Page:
- Word of the day: Ouch.
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- So long, Alex King
Polluting the internet since 2004
March 3, 2005 | Web Design & Development
I’m getting close to getting a simple blog up for the monkey. She’s been wanting a blog so that she can get some freeform writing done and just plain have fun with publishing a bit of content – even if it will only be read by a few people.
I have the framework done, it is very much a mirror of what I’m doing here, but with a few enhancements in code to fix a few blunders I made over here.
Still not perfect, but closer to better than this one is.
But when I uploaded the site to my 1and1 server the site fails. Why? MultiViews are not enabled on the server. So I contact tech support and ask them to look into it and what do I get back? An email saying that Mod_negotiation is working just fine. Well, no, MultiViews is enabled by mod_negotiation but MultiVeiws has to be specifically stated in the directory options for a site. The server is running apache 1.3.x so the problem lies, most likely, within the httpd.conf (or apache.conf, depending on the install) and will most likely be in the virtual host listing for my account. But no – when I try to enable MultiViews with the .htaccess file nothing happens – zip – nada. So I can only assume that I am right in that the conf file needs updating. Granted, it will require a restart of apache but that takes seconds, even for a large multihosted server.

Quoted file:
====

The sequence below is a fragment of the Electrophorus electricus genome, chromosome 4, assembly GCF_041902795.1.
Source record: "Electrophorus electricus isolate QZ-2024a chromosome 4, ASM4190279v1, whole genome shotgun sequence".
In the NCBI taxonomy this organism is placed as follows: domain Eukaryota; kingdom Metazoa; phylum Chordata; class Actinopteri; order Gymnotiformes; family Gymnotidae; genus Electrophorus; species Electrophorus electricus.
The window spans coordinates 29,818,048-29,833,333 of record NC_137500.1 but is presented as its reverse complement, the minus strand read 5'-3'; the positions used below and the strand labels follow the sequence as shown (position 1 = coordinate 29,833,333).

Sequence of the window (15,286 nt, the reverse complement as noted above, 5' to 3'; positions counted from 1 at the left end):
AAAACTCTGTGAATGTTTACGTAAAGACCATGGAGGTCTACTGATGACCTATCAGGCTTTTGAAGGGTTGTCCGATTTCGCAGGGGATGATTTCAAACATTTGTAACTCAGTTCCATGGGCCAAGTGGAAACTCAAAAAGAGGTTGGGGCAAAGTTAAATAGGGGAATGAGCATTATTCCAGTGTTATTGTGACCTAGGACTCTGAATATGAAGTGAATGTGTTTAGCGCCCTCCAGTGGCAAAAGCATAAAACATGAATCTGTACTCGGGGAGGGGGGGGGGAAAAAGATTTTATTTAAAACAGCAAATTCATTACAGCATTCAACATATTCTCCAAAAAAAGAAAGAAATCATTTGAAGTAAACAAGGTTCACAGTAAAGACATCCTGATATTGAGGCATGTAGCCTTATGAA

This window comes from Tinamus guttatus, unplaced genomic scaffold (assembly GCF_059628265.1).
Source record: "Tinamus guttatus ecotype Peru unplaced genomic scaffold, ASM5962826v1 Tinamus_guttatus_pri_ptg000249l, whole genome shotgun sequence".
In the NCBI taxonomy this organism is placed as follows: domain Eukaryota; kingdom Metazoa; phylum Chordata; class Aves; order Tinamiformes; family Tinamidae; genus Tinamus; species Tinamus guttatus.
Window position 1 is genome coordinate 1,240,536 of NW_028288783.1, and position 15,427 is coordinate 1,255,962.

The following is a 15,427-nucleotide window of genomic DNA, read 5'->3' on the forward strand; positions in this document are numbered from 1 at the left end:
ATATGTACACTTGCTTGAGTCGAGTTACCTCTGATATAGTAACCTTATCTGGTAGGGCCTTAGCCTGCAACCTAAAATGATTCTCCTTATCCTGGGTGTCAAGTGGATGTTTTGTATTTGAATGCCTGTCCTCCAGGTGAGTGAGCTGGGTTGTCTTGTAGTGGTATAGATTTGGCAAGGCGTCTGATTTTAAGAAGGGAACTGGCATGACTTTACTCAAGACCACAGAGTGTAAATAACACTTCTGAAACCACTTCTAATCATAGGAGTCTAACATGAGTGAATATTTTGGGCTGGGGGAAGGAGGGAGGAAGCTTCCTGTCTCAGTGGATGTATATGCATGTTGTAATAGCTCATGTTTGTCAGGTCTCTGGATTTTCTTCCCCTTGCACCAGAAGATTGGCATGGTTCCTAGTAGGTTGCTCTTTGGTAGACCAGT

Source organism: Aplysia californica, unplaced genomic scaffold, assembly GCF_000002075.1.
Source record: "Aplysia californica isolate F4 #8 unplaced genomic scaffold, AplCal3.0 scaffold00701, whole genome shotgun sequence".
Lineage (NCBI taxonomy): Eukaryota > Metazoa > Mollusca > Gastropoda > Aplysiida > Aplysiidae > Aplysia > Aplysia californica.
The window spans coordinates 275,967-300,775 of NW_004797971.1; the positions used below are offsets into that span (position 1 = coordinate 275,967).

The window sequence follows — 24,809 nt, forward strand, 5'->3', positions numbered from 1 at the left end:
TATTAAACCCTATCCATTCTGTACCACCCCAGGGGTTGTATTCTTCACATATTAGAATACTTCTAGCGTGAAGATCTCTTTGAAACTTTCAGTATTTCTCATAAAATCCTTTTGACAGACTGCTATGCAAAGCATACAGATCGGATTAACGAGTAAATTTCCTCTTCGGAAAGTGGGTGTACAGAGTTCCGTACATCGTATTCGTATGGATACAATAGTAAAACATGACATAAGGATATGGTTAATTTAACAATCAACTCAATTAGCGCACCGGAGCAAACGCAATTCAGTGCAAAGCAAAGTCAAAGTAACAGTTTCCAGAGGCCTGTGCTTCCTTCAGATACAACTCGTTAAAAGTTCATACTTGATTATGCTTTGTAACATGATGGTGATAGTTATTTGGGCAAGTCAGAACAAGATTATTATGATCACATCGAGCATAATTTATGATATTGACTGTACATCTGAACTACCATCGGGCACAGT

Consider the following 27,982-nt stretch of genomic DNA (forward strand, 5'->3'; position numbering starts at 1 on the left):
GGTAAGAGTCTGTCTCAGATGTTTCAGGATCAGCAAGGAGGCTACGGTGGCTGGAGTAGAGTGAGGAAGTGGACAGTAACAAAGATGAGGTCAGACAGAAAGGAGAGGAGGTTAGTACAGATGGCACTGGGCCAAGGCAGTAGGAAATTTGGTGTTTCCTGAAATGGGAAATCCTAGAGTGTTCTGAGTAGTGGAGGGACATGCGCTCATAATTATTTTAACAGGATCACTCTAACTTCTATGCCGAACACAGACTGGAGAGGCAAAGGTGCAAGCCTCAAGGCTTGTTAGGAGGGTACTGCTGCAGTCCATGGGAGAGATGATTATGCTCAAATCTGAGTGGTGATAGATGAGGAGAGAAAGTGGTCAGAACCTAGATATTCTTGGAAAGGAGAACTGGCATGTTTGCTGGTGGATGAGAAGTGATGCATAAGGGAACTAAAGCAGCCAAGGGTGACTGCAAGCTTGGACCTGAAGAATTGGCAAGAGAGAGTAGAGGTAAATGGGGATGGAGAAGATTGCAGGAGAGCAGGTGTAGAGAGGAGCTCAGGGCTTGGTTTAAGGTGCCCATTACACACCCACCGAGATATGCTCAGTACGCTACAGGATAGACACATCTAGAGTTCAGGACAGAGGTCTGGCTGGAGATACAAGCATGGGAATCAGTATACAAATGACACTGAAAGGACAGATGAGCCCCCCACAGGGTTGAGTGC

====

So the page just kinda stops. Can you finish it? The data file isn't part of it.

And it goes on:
It’ll be interesting to see what they come back with in their next email because I told them where to look to see if MultiViews was even enabled for the server – if its not then I may need to either purchase web space or bring it in locally on Gossamer (300mhz iBook) and see if he can handle the load of two sites being served and bangin’ away on a SQL server.
On a side note: anyone know how to check if multiviews is enabled other than trying to load a page? Will apachectl report back anything useful as to server config?
Hopefully this gets resolved soon so I can get Puddlemonkey.com up and running properly and get her the blog I’ve been promising for a little while now.
Even if it is nothing new it is fun and can be theraputic at times. Just to be able to get the mundane details of life out of your system is a big bonus.
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did you try +MultiViews on .htaccess?
But of course…
shawn, March 5, 2005 5:33 pm | permalink
1and1 came back again with a description of how mod_negitiation should work and completely disregarded the section on MultiViews. I’m not sure why but they must have it disabled deliberately or just don’t allow all overrides via .htaccess.
Either way, they’re convinced they have it running right but the server still won’t load index unless it has .php at the end. That kind of kills my method of templating – and I know I’m not alone in using this method.
shawn, March 7, 2005 12:40 pm | permalink
Or shawn, try adding AddHandler and setting all the files under a folder a php document regardless of the file extension. Then, change index.php to index. Try if that works.
:wonders if shawn got the last comment:
Its not an handling issue – if I look for /index it returns a 404. MultiViews has not been enabled on the account so it simply won’t look for the file.
And I kinda see where you’re going with it – I’d prefer not to go changing the templates on that system… it mirrors what I have going on in my blog and I’d like to keep it as simple as copying over templates when updates are done on mine.
shawn, March 14, 2005 10:49 am | permalink
what i’m saying is, get rid of the ".php" of index.php. Then since it doesn’t have the .php at the end of the file, Apache will only recognize it as a text file. So add a handler that all the files under the folder is .php. A smiple .htaccess can do this.
That’s a thought – then I would only have to edit the root level pages (which is all of 3 for this particular site – not much: index, archive, admin).
Might be a worthwhile workaround.
Shawn, March 15, 2005 6:53 pm | permalink
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